“Nothing,” she shrugs. “It just grows like crazy here but it does get a bit scrappy by autumn. I should probably cut it back twice a year but normally I only get around to it once.” Sensing my keen despair, Coleen charitably pointed out that, even for her, ‘Six Hills Giant’ gets a little lanky in shade and doesn’t flower as profusely as it could.

The lilac blooms of catmint.

The lilac blooms of catmint.

Coleen has her own unrequited loves, including giant frothy-flowered sea kale (Crambe cordifolia). “Having seen its huge white flower clouds in English magazines, I bought some many years ago and it is now well-established in three spots in my garden. Every year it produces the most beautiful, healthy, massive, rhubarb-like leaves but it has never had a single flower. I think it needs colder winters.”

Meanwhile, Geoff Genge blames the chilly Southern winter for claiming his old-fashioned South African stiff twinspurs, Diascia rigescens. “We used to sell lots of it so I was always taking cuttings, then one year we lost it in a heavy frost and I’ve never managed to get it going again, yet at the local crematorium it grows very well,” he laughs.

Sometimes it’s not the plant but its propagation that trips us up. If you’re having trouble germinating perennial heleniums or salvias, says Geoff, don’t cover the seed. “Just throw it on top of the soil and water it in. All the salvias are best done this way.”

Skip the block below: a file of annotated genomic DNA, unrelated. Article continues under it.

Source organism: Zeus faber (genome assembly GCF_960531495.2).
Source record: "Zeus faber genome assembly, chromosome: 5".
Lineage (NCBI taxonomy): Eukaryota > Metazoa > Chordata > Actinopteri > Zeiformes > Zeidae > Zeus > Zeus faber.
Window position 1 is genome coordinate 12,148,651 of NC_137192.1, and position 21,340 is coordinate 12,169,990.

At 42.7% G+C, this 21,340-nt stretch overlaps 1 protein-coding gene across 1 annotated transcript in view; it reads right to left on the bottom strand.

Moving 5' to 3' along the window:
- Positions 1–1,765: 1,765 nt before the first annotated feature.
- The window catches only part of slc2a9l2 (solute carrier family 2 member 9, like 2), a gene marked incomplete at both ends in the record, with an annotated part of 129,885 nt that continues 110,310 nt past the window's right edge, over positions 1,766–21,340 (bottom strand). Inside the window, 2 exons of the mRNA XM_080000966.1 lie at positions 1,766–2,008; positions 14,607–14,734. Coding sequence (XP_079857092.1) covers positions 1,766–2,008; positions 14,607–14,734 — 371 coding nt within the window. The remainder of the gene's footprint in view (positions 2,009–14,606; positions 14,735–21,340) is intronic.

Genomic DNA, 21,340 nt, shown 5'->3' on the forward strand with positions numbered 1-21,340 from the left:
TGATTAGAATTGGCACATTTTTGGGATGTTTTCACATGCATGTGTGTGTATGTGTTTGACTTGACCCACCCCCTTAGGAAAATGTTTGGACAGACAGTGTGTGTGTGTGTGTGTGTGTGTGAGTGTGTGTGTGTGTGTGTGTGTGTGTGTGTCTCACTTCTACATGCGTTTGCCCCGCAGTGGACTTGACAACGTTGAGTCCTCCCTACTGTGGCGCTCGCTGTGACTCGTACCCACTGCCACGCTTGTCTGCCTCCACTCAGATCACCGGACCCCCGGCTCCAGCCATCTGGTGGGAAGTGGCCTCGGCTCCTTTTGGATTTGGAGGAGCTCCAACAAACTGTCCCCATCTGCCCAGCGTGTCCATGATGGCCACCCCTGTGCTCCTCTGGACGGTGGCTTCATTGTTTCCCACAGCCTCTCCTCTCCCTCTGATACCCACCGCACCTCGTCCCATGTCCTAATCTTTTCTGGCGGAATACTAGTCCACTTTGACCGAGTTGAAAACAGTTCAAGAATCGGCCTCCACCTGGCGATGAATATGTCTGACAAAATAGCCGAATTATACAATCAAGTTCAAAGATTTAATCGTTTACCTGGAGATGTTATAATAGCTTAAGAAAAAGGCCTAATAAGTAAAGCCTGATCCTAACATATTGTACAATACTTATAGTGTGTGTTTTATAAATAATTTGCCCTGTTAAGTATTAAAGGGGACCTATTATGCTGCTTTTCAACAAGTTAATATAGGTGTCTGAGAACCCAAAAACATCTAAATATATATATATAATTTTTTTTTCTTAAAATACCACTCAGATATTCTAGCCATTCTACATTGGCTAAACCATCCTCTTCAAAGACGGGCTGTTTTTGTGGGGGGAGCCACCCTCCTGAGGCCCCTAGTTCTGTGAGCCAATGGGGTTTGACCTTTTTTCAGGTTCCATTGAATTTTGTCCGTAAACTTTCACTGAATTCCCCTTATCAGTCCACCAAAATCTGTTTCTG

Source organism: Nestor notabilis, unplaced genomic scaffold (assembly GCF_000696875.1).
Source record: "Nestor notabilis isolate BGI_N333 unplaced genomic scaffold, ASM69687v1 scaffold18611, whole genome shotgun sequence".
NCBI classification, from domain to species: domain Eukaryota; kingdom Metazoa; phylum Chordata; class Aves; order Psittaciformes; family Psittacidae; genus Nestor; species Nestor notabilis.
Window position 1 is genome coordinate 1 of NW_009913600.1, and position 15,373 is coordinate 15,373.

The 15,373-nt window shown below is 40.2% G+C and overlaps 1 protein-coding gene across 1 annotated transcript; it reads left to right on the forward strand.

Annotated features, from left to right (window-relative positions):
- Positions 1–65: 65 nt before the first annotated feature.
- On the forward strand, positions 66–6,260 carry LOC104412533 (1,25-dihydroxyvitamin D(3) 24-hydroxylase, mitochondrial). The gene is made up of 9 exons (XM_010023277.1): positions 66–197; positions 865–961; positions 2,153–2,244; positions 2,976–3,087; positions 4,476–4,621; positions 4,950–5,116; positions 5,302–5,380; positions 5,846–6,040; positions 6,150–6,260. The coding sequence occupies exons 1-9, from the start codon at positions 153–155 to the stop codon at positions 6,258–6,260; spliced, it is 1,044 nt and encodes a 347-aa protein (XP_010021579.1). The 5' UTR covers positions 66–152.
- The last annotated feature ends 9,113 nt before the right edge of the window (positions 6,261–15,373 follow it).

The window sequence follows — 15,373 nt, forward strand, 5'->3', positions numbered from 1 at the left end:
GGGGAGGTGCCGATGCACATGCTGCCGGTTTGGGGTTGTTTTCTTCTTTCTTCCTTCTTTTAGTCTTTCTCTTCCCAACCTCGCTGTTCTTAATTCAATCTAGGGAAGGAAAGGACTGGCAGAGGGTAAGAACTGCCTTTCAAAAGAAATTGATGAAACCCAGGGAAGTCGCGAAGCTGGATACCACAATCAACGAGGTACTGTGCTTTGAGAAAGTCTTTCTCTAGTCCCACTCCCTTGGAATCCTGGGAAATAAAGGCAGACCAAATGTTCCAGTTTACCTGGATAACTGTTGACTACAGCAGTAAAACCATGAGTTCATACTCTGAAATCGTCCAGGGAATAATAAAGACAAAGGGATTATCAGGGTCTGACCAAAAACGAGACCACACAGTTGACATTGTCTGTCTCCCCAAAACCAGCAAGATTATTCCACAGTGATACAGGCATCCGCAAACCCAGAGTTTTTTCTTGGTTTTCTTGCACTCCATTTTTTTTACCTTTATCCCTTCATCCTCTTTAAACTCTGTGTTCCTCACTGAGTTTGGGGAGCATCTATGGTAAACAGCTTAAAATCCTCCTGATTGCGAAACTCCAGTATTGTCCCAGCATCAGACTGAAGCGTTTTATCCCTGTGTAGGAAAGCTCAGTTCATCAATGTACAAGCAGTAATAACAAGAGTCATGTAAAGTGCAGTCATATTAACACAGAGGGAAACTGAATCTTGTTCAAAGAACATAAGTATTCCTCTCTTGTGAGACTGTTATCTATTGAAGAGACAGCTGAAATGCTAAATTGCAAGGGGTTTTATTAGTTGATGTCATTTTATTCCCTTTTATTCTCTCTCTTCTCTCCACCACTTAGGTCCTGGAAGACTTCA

Dozens of salvias and diascias have rotted out while winter-dormant in my garden, and I have a similar summer voodoo with verbascums, which despise Auckland’s humidity. But I’m hoping to do better with hostas in the shade between two adolescent oak trees. Having prepped my soil with a truckload of compost and a thick autumn mulch of fallen liquidambar leaves, last spring I put in 100 hostas. The dozen or so at the front will need uprooting and tucking further back, as they’ve caught a touch too much sun, but my fingers are crossed that one day my hosta walk will look as lush and lovely as the metre-high clumps in Pat Stuart’s Wanaka garden.

Pat’s garden was once a peat bog and has its own trout-filled stream, Bullock Creek. “Our soil was very inert when we came here, though, so we feed it twice a year. I use blood and bone, and recently I won a rather nice prize of a big bag of sheep pellets in a raffle.” The garden now boasts all sorts of comely treasures from trilliums to fritillarias and meconopsis. But after “several expensive goes”, she’s declared defeat over the popular purple-leafed tree, Cercis canadensis ‘Forest Pansy’. “It just fizzles out and dies,” she sighs.

Hoping to create a hosta walk, I've planted 100 hostas.


Hoping to create a hosta walk, I’ve planted 100 hostas.

Cercis cause no problems for Trish and John Uffindell at Peppertree Nursery in Thames’ Kauaeranga Valley. Trish is a fan of the new Cercis ‘Ruby Falls’. “It has cascading branches that I’m rather hoping will eventually look like a lovely weeping copper beech.”